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A Lesson In Customer And Loyalty Management From Three Yuppies

November 25, 2015 at 11:34 AM

With virtually every brand setting up shop on social media platforms these days, customers have become immune to seeing “just more marketing” come at them through their screens. But this isn't to  say that social platforms don't have their place in omni-channel marketing. It simply means that maximising your online reach requires a little more than the odd tweet or like.  Online communities are an ideal medium for brands to provide customers with a common base to share experiences, discuss news and trends and also discover new value in their brands in the process. South African online kitchenware store – and community - Yuppiechef is a primary example of a business that hit the community management nail on the head, and as a result, has grown into one of the most loved brands in South Africa.

Yuppiechef stratifies its presence to cover all customer touch points  

Yuppiechef's customer-centric website is complemented by an online presence that covers all the major social platforms – as well as less popular ones - that maintain their familiar voice, style and tone loyal patrons have come to know and love. With almost 100 000 Facebook likes,  the propensity to draw new customers in or up-sell to current customers is massive in such a relatively niche market space. Founders Paul Galatsis, Andrew Smith and Shane Dryden think of their business as a customer service business that happens to sell kitchen tools  and it is this understanding of the value of presence in the mind of the consumer that makes the Best eCommerce Retailer for five consecutive years such a prime example of well-executed customer and loyalty management in the online sphere. With only one physical store at its headquarters, it is through smart community engineering that Yuppiechef products are finding homes in thousands of kitchens across the country.

Free offers don't get you the customers you want

One crucial aspect of a successful online presence is knowing how to engage with your intended audience. Yuppiechef took this lesson to heart by communicating to customers in a friendly, but not too familiar tone that draws audiences in with useful and relevant content around their purchases. But why stick to discussing cooking utensils alone when the kitchen has so many talking points? The site has since evolved to become the go-to place for home chefs to polish their culinary skills, foodies to discuss the latest trends, customers to discuss the best products and visitors to download free online magazines. These channels all serve to boost brand awareness and value perception in the mind of the customer. Yuppiechef's view on customer engagement is centred on providing audiences with truly useful information in lieu of flogging them with offers for free items. This underscores the company's commitment to building a community based on a real understanding of who the people are that are buying their products.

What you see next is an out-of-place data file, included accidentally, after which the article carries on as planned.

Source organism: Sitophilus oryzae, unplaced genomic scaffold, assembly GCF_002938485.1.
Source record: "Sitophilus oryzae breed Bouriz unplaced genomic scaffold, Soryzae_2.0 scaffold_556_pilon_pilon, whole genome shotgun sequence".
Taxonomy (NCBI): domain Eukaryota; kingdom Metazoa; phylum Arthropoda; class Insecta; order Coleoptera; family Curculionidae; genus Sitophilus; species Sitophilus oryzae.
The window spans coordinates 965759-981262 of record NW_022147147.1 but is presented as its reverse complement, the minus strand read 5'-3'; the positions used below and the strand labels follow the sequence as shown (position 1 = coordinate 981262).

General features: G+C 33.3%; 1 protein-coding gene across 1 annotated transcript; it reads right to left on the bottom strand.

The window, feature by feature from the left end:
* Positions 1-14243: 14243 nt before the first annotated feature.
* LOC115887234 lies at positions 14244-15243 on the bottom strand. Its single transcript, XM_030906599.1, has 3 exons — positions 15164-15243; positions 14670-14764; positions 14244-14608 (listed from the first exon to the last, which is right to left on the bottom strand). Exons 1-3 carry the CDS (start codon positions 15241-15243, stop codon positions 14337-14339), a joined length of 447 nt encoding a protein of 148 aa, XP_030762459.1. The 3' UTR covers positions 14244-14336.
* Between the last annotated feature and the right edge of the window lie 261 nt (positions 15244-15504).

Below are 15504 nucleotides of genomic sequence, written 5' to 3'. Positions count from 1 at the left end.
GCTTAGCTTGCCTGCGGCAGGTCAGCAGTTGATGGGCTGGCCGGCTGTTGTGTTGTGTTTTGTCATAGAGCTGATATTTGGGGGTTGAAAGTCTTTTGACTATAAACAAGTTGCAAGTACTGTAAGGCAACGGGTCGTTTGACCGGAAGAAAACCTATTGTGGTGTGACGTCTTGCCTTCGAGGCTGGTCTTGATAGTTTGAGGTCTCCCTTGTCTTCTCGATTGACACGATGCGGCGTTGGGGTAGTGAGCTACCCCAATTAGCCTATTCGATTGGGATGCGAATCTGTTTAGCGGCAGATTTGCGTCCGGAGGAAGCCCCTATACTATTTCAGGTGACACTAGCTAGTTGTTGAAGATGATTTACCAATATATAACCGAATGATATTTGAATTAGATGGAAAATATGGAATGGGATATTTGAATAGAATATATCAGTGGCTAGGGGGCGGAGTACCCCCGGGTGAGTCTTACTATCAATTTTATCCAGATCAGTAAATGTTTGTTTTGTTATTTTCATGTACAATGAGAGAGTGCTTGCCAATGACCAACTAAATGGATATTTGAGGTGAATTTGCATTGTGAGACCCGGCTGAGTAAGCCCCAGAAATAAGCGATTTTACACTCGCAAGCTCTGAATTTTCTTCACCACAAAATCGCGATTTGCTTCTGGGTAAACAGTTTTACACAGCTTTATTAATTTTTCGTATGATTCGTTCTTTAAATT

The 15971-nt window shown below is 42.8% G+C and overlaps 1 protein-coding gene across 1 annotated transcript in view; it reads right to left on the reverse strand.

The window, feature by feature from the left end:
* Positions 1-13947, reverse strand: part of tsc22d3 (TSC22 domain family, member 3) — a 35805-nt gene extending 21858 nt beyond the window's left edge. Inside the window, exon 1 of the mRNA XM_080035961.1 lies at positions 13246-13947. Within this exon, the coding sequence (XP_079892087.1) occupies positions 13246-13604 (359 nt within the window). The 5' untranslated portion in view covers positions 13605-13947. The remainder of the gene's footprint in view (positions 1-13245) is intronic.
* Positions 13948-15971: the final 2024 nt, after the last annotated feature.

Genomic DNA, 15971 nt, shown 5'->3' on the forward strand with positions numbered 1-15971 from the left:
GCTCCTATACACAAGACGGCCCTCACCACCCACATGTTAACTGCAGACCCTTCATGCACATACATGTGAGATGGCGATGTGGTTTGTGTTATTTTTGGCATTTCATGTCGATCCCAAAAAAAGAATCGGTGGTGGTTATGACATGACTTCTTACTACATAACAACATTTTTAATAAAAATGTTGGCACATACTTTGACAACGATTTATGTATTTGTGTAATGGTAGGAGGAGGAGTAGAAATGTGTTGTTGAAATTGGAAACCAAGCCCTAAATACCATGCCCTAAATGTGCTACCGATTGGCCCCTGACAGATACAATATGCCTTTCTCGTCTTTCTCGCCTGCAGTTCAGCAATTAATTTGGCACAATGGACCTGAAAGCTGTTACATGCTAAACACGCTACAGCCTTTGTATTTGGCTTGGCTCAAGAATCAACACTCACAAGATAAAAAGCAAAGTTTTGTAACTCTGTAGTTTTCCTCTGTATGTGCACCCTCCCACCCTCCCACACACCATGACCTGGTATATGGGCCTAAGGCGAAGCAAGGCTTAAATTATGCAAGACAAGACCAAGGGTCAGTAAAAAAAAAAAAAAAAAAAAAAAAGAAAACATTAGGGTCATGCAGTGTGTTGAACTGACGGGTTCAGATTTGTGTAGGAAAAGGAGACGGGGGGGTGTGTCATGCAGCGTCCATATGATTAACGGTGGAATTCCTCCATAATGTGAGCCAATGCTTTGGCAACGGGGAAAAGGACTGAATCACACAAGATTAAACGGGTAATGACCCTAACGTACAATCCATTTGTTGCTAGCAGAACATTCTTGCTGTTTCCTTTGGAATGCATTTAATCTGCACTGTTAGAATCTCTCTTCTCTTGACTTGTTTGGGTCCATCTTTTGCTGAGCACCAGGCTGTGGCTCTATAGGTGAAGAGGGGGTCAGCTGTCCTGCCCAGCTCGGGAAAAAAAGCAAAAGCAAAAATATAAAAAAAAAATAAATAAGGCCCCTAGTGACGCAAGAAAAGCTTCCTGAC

Read our blog on going back to the basics for customer onboarding

What lessons in customer loyalty management can we take from Yuppiechef?

I guess the chief take-away from the Yuppiechef experience is that you get the customers you deserve.  And there are few excuses for any business to remain inert in a time when marketing your products – and announcing your brand to the world – is more do-able than ever. As Galatis, Marketing Director for Yuppiechef aptly states, “In today’s connected world the market is a community. Being trusted and favoured by, and engaged with this community is as important as it was in 19th century physical market places where everyone knew everyone.” And while some companies still struggle to find their place in the new digital realm and others simply fade into background noise, the opportunities to initiate, nurture, maintain and build customer relationships that eventually mature into a loyal brand community are there for the taking.

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Image credit: http://www.yuppiechef.com/

Luke Turnbull
Luke Turnbull
Luke Turnbull was the Head of Customer and Lead Analytics at Principa, until the end of 2017, after which he returned to his home country of New Zealand. He worked in the financial services industry since 1995, during which time he worked in process, strategy and operational design across a range of organisations in New Zealand, the United Kingdom and South Africa. Luke had been with Principa for 9 years and led consulting engagements with Principa’s local retail clients across the customer lifecycle, with a particular focus on customer engagement and lead generation.

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